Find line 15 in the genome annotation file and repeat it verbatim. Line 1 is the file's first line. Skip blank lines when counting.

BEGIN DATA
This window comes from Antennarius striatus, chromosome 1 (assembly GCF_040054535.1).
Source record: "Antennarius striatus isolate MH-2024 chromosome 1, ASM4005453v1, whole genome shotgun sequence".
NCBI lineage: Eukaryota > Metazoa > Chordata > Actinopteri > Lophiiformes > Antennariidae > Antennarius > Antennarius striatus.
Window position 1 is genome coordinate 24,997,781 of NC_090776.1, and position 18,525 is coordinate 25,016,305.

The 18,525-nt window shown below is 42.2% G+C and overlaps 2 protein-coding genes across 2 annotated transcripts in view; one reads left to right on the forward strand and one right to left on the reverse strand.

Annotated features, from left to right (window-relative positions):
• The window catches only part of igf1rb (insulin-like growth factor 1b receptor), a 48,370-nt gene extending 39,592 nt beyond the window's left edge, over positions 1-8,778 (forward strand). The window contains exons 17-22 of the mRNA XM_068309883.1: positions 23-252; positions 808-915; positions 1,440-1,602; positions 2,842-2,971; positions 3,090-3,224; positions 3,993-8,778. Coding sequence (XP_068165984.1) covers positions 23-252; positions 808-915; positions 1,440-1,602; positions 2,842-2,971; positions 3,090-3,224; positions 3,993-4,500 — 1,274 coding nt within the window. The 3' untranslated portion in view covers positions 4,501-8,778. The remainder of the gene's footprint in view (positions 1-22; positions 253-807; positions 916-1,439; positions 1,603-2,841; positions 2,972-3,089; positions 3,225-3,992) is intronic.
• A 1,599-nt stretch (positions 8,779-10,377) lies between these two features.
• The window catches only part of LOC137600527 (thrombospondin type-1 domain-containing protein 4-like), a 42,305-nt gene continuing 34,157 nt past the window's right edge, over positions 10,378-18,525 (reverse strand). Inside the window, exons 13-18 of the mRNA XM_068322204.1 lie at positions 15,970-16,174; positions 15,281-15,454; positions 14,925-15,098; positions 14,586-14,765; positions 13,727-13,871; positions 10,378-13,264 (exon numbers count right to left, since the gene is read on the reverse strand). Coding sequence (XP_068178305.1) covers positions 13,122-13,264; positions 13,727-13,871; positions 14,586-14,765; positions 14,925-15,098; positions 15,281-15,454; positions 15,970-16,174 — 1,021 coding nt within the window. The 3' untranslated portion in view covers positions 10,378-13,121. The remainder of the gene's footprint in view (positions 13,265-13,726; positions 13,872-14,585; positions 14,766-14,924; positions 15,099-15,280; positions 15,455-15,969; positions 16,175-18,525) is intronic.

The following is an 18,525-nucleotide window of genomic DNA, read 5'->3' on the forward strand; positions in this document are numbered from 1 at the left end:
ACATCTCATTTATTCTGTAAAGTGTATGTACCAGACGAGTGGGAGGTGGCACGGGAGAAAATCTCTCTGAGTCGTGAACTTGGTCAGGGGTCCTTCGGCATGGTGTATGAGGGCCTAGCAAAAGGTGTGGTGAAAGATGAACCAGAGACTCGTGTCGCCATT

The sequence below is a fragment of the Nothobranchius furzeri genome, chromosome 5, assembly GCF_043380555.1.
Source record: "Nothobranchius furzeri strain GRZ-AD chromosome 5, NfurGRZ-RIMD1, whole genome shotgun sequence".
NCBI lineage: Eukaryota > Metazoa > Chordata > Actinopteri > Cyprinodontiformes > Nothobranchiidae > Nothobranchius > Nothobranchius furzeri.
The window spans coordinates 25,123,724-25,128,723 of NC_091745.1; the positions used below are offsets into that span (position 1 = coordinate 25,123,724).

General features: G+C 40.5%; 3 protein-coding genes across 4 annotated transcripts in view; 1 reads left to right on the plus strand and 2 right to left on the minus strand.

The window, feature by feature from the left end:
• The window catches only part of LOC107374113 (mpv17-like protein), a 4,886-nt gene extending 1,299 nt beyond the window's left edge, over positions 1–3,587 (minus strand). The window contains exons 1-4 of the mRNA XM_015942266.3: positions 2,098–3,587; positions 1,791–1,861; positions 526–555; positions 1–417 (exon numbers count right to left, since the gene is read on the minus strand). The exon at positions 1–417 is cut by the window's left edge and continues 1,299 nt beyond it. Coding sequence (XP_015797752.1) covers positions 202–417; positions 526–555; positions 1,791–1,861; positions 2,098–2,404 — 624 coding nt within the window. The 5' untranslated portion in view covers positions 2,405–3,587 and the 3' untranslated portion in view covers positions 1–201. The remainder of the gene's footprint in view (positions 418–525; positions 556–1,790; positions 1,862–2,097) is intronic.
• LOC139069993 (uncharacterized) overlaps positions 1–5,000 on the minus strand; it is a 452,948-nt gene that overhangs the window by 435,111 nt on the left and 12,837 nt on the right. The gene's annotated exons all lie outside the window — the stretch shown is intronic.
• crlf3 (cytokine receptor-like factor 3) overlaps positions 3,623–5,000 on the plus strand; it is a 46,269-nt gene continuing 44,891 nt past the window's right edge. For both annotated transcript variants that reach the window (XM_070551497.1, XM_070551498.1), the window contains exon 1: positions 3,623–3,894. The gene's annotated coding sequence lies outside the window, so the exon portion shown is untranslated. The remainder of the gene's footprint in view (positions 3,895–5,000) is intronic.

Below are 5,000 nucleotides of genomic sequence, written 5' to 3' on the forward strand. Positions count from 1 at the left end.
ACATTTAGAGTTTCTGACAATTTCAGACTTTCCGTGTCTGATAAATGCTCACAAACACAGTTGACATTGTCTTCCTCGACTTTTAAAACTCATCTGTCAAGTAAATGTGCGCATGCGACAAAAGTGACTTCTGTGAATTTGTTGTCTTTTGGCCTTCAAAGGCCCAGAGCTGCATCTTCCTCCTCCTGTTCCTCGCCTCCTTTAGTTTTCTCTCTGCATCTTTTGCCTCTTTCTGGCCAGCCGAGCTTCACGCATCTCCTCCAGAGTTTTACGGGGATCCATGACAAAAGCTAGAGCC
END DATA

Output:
The window spans coordinates 25,123,724-25,128,723 of NC_091745.1; the positions used below are offsets into that span (position 1 = coordinate 25,123,724).